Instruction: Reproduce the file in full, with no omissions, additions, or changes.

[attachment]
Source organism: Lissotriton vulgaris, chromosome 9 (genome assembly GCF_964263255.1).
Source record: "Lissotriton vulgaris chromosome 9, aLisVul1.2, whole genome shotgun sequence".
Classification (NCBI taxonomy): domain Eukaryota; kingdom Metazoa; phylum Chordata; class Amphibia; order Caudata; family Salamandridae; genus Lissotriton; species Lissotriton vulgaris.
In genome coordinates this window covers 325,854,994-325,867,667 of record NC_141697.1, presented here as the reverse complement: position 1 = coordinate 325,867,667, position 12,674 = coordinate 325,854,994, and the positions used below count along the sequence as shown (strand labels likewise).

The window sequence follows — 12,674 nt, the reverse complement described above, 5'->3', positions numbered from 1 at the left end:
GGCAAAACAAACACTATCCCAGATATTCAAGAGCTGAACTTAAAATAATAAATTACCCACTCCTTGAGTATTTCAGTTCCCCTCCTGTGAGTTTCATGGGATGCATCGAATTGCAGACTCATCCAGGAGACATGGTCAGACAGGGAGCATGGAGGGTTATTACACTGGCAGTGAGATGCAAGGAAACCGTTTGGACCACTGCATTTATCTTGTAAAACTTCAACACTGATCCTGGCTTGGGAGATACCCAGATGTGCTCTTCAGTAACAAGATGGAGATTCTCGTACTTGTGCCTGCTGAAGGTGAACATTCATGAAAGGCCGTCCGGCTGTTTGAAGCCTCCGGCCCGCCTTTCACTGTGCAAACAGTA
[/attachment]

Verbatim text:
Source organism: Lissotriton vulgaris, chromosome 9 (genome assembly GCF_964263255.1).
Source record: "Lissotriton vulgaris chromosome 9, aLisVul1.2, whole genome shotgun sequence".
Classification (NCBI taxonomy): domain Eukaryota; kingdom Metazoa; phylum Chordata; class Amphibia; order Caudata; family Salamandridae; genus Lissotriton; species Lissotriton vulgaris.
In genome coordinates this window covers 325,854,994-325,867,667 of record NC_141697.1, presented here as the reverse complement: position 1 = coordinate 325,867,667, position 12,674 = coordinate 325,854,994, and the positions used below count along the sequence as shown (strand labels likewise).

The window sequence follows — 12,674 nt, the reverse complement described above, 5'->3', positions numbered from 1 at the left end:
GGCAAAACAAACACTATCCCAGATATTCAAGAGCTGAACTTAAAATAATAAATTACCCACTCCTTGAGTATTTCAGTTCCCCTCCTGTGAGTTTCATGGGATGCATCGAATTGCAGACTCATCCAGGAGACATGGTCAGACAGGGAGCATGGAGGGTTATTACACTGGCAGTGAGATGCAAGGAAACCGTTTGGACCACTGCATTTATCTTGTAAAACTTCAACACTGATCCTGGCTTGGGAGATACCCAGATGTGCTCTTCAGTAACAAGATGGAGATTCTCGTACTTGTGCCTGCTGAAGGTGAACATTCATGAAAGGCCGTCCGGCTGTTTGAAGCCTCCGGCCCGCCTTTCACTGTGCAAACAGTA